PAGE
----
Hello CodeForces!

I know this happened to everyone — you made an interesting mathematical/algorithmic/whatever discovery and you were very proud of it and later you realized it's already well known. What's your story?

I'll start:

I discovered a variant of Mo's algorithm around 4 years ago. I was solving the following problem: Given a static array *a*_{1}, ..., *a*_{n} and *q* = *O*(*n*) queries. You are allowed to solve them offline. Each query has the form (*l*, *r*) and you're supposed to answer, if you were take all the numbers from *a*_{l}, ..., *a*_{r}, extract them into another array and then sort that array, what would be the sum of all elements at odd indexes?

This is how I was thinking: If all the queries could be ordered such that both their left ends and right ends form an increasing sequence, you could answer all those queries by adding/removing elements from some augmented balanced binary tree or segment tree in *O*(*nlogn*). Then again, the same is true when all the queries can be ordered such that their left ends form an increasing and right ends form a decreasing sequence. So, why not decompose the set of queries into such sequences? When we sort the queries by their left end, this becomes equivalent to decomposing an array of numbers (right ends) into several increasing/decreasing subsequences. Then I remembered a theorem which states that, in an array of *n*^{2} + 1 numbers, there is always an increasing subsequence or a decreasing subsequence of length *n* + 1 — this means that we can decompose any array into such sequences, in time — perhaps there is a better algorithm but this was good enough for my problem. The final complexity is — there are sequences of queries and each one can be solved in .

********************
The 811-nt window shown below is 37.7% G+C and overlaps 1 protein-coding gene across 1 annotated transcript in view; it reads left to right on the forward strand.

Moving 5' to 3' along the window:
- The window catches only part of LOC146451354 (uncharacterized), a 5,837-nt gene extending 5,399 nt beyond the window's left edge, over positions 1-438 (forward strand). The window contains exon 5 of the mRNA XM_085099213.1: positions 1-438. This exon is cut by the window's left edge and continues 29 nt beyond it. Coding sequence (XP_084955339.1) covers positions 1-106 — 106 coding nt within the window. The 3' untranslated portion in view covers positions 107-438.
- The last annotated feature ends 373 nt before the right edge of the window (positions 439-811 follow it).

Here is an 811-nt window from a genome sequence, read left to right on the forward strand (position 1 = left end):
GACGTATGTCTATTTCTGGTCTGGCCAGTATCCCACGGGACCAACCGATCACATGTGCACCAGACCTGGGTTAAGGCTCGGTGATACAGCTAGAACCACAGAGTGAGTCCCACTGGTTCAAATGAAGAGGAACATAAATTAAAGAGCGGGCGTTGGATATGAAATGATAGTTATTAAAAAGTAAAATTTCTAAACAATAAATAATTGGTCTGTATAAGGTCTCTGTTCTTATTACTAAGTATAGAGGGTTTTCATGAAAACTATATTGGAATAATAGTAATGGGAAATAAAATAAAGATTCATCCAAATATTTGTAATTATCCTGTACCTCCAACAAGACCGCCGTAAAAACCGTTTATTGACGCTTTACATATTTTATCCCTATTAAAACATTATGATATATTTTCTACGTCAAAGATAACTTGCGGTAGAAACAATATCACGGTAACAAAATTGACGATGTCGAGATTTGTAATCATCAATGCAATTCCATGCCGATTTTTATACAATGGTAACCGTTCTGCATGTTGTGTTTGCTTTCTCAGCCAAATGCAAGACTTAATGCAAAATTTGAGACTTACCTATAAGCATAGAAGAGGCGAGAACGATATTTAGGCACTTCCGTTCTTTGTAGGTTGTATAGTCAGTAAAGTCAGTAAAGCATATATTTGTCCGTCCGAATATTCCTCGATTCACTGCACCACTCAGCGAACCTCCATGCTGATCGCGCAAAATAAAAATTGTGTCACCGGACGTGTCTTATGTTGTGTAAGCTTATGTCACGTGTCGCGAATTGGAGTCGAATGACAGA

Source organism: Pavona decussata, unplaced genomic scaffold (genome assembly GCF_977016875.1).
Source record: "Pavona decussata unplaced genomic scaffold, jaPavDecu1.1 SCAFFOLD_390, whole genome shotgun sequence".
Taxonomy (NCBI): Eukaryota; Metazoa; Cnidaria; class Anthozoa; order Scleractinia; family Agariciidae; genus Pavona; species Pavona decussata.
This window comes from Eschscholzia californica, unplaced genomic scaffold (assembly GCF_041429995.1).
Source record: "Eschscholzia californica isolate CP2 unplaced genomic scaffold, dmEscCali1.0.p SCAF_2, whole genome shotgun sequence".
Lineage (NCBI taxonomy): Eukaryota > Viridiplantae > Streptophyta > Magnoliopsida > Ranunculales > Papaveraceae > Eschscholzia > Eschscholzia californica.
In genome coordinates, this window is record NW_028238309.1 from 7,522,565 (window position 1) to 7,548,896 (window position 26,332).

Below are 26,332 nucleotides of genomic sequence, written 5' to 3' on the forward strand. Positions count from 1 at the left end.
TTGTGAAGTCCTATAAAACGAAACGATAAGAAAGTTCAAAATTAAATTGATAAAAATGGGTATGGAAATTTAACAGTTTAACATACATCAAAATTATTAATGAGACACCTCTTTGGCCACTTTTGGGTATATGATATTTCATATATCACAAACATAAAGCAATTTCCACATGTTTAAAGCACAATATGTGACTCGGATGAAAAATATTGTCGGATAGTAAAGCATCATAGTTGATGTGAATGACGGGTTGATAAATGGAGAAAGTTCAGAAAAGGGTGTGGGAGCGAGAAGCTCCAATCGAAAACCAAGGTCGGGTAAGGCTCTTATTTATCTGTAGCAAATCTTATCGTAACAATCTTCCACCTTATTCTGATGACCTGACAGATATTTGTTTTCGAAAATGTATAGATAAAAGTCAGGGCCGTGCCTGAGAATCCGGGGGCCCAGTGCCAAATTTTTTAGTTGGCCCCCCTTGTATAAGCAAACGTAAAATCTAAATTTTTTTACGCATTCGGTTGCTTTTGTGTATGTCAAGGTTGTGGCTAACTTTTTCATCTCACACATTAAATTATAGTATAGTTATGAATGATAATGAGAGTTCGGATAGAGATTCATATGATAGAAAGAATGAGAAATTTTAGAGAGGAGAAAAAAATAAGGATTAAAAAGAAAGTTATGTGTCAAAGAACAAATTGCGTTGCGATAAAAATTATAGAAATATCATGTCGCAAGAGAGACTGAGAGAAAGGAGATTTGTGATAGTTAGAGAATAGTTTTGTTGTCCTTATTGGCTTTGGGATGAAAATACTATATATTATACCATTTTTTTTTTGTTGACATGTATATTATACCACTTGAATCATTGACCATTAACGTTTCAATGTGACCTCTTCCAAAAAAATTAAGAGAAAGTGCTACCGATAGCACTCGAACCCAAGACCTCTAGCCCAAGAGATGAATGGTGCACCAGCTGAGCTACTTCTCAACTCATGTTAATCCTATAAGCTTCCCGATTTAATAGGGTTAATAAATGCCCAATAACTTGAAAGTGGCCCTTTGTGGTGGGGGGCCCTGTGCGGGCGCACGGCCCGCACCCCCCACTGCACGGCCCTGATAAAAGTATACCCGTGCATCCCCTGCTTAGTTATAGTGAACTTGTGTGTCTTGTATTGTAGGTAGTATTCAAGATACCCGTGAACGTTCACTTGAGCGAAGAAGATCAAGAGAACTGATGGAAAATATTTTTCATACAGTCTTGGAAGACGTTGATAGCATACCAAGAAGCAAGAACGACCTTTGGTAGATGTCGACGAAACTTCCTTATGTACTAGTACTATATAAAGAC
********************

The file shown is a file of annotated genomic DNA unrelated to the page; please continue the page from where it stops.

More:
Also, what were your silly childhood discoveries?

I remember discovering, when I was around 7, that in some apartments you could run around in a circle through a sequence of doors while in others you can't — and I really loved those where you can! Later I found out that they were equivalent to cyclic/acyclic graphs.

I self-discovered binary search in a programming contest when I was in grade 8. The funny thing is, after the contest, when someone asked me if I used binary search to solve the problem, I said I didn't.

Who was not able to optimally play a game "Pick an integer number between 1 and 100, I will guess a number and you will tell me whether I guessed correct number/is it smaller/is it larger and so on until I guess it" when he was 8 years :P?

You have a bad sense of humour :|

I thought of a variation of sqrt decomposition on trees link. Though it was not something path-breaking , I felt I had come up with something on my own.

P.S. I realized it was a sqrt decomposition sort of thing only after some had mentioned it.

Probably the best algorithm that I've ever discovered by myself is bubble sort :)

There is no any special story, I just wanted to sort the given array.

Masturbation

Then I Discovered wikihow explained it and it was a well-known technique

Well, it would be too strange to discover it from someone else

actually it's aladeen to discover that from someone else

Comment of the year. Lol

In a IOI team selection contest, I used the "Merge Small to Large" technique without knowing it has logarithmic time complexity. I thought it will just decrease the run time anyhow.

After contest, a friend of mine (Bruteforceman) asked me if I've used DSU on Tree. I said no, I just did some optimizations. xD

I found out how to find fib(n) in O(log n) in a boring school class . then i found out that fibonacci matrix is very well known :(

I self-discovered how to find LCA in O(logN) time while I was trying to solve a problem. After getting accepted, I looked the editorial and saw that it had already a name and algorithm to find it.

I don't know why your sequences of indices needed to be either increasing or decreasing? That seems to me like a stnadard Mo. However ~4 years ago I was wondering about Mo on trees when it is tricky, because given most naive numbering of vertices (preorder) if you move to the next number path to next vertex can be long. But I noted that if sequences of both leftpoints and rightpoints are increasing/decreasing then one pass will take linear time, so I wanted to decompose sequence of numbers into increasing of decreasing sequences in . Actually I only found trivial . But I discovered some way to do my main goal, Mo on trees in . It involved sqrt decomposition of trees where I divided whole tree into components of diameter (I think it can be what sdssudhu wrote about, but I didn't read link). I think it was way before it became famous and now it has come to the point where people code this 4 times faster than me (recent Bubblecup :P).